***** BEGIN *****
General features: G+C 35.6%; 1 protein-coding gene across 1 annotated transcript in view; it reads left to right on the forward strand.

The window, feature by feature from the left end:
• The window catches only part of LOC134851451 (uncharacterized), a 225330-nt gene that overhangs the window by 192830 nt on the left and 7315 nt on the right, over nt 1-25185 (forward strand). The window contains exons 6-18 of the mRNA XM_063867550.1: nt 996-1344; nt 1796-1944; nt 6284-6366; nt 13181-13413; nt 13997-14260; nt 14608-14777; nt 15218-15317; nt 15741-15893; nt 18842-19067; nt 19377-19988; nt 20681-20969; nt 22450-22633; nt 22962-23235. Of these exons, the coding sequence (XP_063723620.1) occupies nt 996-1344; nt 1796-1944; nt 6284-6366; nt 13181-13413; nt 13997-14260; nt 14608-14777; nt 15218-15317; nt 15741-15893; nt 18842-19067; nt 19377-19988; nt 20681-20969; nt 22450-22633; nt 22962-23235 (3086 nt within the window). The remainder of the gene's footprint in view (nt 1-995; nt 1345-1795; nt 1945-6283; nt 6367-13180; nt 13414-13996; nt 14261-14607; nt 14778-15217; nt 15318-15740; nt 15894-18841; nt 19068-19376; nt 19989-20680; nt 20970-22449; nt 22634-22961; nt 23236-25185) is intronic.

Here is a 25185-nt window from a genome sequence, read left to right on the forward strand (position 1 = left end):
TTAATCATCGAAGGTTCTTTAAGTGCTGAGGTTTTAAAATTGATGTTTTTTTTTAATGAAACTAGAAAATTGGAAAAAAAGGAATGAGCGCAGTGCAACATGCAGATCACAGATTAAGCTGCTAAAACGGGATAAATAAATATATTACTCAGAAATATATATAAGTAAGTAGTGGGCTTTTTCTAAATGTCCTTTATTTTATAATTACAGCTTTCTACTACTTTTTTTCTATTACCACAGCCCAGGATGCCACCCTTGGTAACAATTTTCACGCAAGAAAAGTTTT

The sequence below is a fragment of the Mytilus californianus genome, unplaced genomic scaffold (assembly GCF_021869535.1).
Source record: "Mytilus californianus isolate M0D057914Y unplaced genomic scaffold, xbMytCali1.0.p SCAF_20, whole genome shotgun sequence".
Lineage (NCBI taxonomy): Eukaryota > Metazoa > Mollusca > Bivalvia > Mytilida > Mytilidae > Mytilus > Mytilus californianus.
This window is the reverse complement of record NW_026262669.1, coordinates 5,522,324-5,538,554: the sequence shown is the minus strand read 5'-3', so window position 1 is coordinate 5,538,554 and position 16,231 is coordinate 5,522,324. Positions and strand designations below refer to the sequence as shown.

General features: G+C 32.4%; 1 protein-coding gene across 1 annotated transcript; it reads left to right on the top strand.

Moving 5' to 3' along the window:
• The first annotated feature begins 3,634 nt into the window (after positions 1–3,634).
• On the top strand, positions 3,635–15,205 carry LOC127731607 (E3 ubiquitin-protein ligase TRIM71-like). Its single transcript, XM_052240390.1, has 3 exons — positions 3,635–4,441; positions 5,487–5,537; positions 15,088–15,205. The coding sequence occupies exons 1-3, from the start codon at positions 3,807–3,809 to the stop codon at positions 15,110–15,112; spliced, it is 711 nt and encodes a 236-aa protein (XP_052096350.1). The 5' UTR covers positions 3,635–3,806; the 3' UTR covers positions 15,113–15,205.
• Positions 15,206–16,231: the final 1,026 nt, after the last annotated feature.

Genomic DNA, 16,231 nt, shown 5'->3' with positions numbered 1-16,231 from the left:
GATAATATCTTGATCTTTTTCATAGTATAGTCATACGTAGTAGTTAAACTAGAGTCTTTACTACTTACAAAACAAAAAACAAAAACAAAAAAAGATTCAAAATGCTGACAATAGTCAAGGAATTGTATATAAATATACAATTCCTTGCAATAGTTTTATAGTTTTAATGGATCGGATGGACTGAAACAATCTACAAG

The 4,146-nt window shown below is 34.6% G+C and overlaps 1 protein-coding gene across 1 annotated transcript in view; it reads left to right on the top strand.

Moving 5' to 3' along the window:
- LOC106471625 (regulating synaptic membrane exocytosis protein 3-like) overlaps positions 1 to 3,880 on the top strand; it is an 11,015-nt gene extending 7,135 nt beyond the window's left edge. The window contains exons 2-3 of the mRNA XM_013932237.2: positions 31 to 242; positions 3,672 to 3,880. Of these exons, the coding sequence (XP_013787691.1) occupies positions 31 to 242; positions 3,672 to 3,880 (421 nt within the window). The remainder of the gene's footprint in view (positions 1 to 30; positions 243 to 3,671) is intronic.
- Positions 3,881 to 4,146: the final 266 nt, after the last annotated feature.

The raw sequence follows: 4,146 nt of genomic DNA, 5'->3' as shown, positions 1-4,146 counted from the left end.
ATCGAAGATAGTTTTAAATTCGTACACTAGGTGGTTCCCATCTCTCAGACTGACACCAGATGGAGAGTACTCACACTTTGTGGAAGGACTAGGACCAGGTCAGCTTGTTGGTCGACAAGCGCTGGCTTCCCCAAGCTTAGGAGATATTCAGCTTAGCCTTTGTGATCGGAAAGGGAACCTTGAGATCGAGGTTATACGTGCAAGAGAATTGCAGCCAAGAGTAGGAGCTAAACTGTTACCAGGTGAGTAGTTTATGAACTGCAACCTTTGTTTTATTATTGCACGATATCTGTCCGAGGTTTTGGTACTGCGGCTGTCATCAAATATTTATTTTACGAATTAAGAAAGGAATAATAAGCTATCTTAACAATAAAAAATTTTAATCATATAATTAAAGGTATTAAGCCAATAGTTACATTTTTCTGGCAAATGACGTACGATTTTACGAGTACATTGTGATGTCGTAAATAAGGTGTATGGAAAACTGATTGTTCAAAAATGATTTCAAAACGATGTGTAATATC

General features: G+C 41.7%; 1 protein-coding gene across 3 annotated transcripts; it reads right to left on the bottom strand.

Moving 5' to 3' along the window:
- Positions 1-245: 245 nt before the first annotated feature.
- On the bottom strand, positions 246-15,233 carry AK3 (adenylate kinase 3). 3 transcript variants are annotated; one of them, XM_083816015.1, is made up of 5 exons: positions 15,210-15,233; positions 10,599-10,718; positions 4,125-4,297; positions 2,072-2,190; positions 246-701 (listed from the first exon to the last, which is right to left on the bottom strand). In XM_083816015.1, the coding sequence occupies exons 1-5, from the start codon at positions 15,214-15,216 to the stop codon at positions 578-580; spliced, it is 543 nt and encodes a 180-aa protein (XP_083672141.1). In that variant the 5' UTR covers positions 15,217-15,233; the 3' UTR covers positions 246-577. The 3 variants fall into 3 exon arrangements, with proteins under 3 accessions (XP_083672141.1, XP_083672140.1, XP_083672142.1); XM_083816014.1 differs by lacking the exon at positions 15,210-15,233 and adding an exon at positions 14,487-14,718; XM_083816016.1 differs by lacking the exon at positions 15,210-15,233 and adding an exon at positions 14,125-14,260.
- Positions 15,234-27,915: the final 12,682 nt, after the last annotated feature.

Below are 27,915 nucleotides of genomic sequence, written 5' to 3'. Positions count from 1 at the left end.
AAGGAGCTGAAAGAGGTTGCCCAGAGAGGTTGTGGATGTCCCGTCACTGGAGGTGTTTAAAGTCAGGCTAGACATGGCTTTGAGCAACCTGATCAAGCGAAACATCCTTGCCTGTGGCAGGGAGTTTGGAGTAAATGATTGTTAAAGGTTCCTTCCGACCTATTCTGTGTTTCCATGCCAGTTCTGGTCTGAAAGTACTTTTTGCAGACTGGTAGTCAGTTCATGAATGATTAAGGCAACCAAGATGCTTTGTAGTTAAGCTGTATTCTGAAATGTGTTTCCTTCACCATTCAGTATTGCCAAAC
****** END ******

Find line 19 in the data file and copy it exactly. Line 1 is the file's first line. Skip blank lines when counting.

- LOC106471625 (regulating synaptic membrane exocytosis protein 3-like) overlaps positions 1 to 3,880 on the top strand; it is an 11,015-nt gene extending 7,135 nt beyond the window's left edge. The window contains exons 2-3 of the mRNA XM_013932237.2: positions 31 to 242; positions 3,672 to 3,880. Of these exons, the coding sequence (XP_013787691.1) occupies positions 31 to 242; positions 3,672 to 3,880 (421 nt within the window). The remainder of the gene's footprint in view (positions 1 to 30; positions 243 to 3,671) is intronic.